The fascinating thing about flipping through Robert Parker's 1987 Wine Buyer's Guide, which I bought for a song on Ebay, is the way he rated wines all the way from 50 to 100.
The wines he reviewed in 1987 are mainly from the 1981 through '84 vintages, and include the '82 Bordeaux vintage that he loved. His palate preference is already on display, with quotes like this:
"Lanessan produces wine of a big, rich, gutsy style that often lacks finesse but more than compensates for that deficiency with plenty of power and flavor authority."This is a period when some wineries released flawed wines, something that rarely happens today, and Parker dings those wines with scores in the 50s. That's admirable, part of the good role he played in helping force wineries to make improvements in hygiene.
Those aren't the noticeable scores, though. In today's world, where scores under 85 are rarely published, it's shocking to flip through the book and see so many wines with scores in the 70s, often with no comment at all. He calls 1981 Iron Horse Cabernet "acceptable" and lays a 72 on it. This is the exception, though: most scores under 75 get something like this comment about Gerin Côte-Rôtie: "Both the 1978 (72 points) and 1980 (75 points) exhibit annoyingly high acid levels and sinewy, compact personalities."
I cherry-picked that one to play into what we know about Parker today, though "light" is a frequent complaint about wines he scored in the 70s. It was a legitimate concern in a cooler era with less precise farming, particularly in France, wineries often struggled to get their grapes ripe enough. More common are comments like this:
"The '81 (Léoville-Barton) is good, but not special in this vintage." (78 points)
"Sauvignon Blanc is a winner here (Robert Pecota Winery), and if you should see the 1985, be sure to drink it within the first several years of its life because this is not a type of wine that ages at all." (79 points)The point is, wines Parker scored in the high 70s back then were wines he probably wouldn't reject at his own dinner table.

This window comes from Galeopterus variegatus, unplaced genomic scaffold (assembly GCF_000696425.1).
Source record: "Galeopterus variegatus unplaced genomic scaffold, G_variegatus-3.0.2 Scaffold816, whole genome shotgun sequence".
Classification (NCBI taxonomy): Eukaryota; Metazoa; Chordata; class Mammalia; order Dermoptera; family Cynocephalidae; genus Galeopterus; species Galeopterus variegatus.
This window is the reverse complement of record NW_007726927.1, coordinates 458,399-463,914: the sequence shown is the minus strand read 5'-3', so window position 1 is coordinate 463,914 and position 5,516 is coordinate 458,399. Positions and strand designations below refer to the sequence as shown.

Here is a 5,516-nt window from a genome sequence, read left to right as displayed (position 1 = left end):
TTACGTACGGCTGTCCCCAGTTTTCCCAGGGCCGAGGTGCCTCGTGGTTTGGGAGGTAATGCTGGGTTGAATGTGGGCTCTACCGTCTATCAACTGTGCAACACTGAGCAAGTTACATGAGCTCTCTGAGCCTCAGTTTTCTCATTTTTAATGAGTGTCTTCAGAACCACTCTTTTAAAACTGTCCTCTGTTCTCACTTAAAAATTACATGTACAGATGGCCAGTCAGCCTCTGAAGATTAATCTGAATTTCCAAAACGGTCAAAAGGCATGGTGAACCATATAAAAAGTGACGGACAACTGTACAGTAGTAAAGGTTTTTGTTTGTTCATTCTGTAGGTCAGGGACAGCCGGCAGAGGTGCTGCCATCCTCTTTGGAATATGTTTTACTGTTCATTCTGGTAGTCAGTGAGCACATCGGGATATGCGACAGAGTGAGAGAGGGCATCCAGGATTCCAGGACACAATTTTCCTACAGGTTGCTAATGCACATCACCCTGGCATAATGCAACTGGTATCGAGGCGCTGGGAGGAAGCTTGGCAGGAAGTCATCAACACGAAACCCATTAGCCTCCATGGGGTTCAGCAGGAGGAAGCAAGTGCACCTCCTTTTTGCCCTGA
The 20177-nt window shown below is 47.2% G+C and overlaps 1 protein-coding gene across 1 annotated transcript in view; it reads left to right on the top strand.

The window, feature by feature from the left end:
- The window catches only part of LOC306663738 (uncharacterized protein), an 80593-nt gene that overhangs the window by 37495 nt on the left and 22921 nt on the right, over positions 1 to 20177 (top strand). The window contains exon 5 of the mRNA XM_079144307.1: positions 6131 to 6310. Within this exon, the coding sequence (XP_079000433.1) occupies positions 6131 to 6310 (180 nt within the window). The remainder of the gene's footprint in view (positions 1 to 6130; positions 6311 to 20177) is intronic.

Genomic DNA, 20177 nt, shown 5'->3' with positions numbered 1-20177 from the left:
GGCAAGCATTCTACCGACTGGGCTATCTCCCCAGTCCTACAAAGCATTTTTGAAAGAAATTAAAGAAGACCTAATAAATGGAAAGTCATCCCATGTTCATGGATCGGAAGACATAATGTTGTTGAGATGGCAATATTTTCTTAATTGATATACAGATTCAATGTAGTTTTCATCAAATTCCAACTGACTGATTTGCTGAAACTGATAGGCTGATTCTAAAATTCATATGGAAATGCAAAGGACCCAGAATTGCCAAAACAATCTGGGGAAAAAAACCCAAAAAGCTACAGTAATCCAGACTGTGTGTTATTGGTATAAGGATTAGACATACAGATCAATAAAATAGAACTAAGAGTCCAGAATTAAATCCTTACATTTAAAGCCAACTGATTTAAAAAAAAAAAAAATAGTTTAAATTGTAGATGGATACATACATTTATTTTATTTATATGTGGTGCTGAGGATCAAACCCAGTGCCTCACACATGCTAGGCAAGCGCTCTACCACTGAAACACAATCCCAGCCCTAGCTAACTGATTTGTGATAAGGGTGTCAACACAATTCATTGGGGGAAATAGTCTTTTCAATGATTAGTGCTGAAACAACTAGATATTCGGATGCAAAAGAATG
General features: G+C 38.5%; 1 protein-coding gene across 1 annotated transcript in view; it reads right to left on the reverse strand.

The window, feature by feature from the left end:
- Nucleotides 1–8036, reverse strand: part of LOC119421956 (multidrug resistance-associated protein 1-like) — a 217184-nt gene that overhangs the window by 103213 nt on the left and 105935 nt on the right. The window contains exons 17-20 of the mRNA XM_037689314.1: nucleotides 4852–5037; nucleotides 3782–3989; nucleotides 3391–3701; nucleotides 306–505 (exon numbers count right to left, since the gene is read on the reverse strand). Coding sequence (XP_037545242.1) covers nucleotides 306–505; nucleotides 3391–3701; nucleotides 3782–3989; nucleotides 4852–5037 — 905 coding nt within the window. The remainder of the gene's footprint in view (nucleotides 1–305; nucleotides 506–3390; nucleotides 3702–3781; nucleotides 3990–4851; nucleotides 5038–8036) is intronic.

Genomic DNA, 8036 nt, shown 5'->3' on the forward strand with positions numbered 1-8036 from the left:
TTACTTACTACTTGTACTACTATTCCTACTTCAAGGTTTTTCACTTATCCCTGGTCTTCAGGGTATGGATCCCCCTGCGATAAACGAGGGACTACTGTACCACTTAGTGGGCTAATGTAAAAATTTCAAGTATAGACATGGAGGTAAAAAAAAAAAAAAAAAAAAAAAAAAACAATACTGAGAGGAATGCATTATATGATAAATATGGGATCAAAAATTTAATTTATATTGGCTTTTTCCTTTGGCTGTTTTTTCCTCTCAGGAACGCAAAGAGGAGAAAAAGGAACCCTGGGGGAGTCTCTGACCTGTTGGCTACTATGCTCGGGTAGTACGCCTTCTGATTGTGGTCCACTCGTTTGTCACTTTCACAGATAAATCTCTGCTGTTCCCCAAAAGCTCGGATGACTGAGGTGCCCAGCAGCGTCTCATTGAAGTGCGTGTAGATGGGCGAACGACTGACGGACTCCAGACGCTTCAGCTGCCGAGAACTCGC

He says Foppiano Winery "never seems to get the accolades it deserves" and rates 6 wines, all between 83 and 85.
"The Fumé Blanc (J. Lohr) stood out extremely well in several tastings I did for its fresh, lively fruitiness, subtle herbaceous quality, and well-balanced, concentrated feel on the palate." -- 84 points.And what kind of score would you associate with this comment today? "Remarkably vibrant, fruity, flowery, absolutely delicious." It's a Louis Martini sparkling Moscato, which he gives 87.
Parker was more shy then about giving 100 points, and it's clear that he didn't taste blind (he still doesn't). Only the big guns scored that high: Mouton-Rothschild, Pétrus. The 100 for Guigal's La Landonne Côte-Rôtie shows his heart lies in the Rhone.
As for California, the highest score for any wine was a 93 for the first vintage of Dominus; Parker was well aware Christian Moueix of Pétrus made the wine. Just eight wineries in California made a 92-pointer. There was definitely a double standard, as wines with similar tasting notes in France scored in the mid- or high-90s. I don't know in what year Parker began to see California on equal footing with France, but it clearly came after 1987.
Parker likely scored so many wines in the 60s and low 70s because viticulture and winemaking weren't as advanced then. Today's wines are rarely released with the kind of flaws they were 30 years ago; the bottom end today is much better.
But does anyone believe today's top-end wines are that much better than 30 years ago?
Nowadays wine is much more scientific and predictable. There was a much bigger element of luck in the early '80s. I don't doubt there were fewer great wines then, but the great wines were just as great. Back then they got 91 points. Now they get 98+.
And how about those mid-range wines: would anything "absolutely delicious" get below 90 points today? We live in a more absolute era.